Millennials, so-named because they were born roughly in the last two decades before the millennium, have become an object of fascination since they surpassed baby boomers as the largest age group in the United States. So the census bureau focused on them when it developed its new tool.
Americans of all different age groups agreed that when faced with incivility, they are most likely to do nothing, rather than confront the situation.
It looks like more millennials are saying cash is king and leaving credit cards out of the mix. With many saying they don’t have a single credit card. And while that may sound good since they’re not building up debt, 3 On Your Side consumer reporter Jim Donovan tells us there’s also a downside.
Chris asks why the 4th of July doesn’t attract more visitors to Philadelphia? He talks to Robert Shibley from FIRE at 7:20, Senator Pat Toomey at 8:00, and Filmmaker and Author Dinesh D’Souza at 8:20.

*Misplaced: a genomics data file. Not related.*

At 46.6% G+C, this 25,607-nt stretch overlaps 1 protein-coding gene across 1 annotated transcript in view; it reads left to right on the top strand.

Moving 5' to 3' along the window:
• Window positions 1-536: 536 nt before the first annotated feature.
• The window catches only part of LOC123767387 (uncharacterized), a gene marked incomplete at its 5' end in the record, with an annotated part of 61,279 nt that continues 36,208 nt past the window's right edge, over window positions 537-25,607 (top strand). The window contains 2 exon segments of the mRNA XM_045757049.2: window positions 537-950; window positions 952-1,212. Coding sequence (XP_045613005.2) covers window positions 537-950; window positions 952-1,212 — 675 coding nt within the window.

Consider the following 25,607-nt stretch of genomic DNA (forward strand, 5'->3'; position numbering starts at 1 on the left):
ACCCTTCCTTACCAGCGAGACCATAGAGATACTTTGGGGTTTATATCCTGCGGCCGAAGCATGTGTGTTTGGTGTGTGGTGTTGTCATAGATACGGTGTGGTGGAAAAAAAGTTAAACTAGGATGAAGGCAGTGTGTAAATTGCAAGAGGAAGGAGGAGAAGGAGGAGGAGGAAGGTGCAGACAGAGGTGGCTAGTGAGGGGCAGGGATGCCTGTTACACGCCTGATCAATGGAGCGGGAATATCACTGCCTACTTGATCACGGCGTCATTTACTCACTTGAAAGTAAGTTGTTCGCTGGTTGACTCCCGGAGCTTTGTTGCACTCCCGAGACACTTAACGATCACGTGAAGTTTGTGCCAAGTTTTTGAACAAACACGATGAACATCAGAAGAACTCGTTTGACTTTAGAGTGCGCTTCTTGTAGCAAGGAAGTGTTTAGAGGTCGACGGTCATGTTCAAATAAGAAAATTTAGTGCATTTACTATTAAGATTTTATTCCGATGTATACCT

Survey: Millennials Feel Guiltier About Taking Vacation; More Likely To Check In Outside Of Work Than Older Generations
Millennials are often seen as lazy, immature and unmotivated, but a new survey on work habits might change those perceptions.
A new survey pegs Millennials as the worst tippers when they go out to eat in a restaurant.
Mayor Michael Nutter was on hand to congratulate more than a dozen participants of the city’s first public policy case study competition.
There’s good and bad news about ‘Millennials’ in Philadelphia. They’re moving here and they like the town, but they apparently don’t want to stay.
A news website has released a survey ranking the top 35 cities for millennials — and Philadelphia isn’t on it.
Comprehensive research out of Georgetown University claims that shifting “economic realities” and an increasingly non-linear relationship between work, education and retirement is behind the lag in transition to adulthood.
It may not be a surprise, but it is troubling: Americans in their 20s are less financially independent than they were two years ago.
A new survey released Thursday says young adults, between 18 and 33-years-old, are more stressed than any other generation.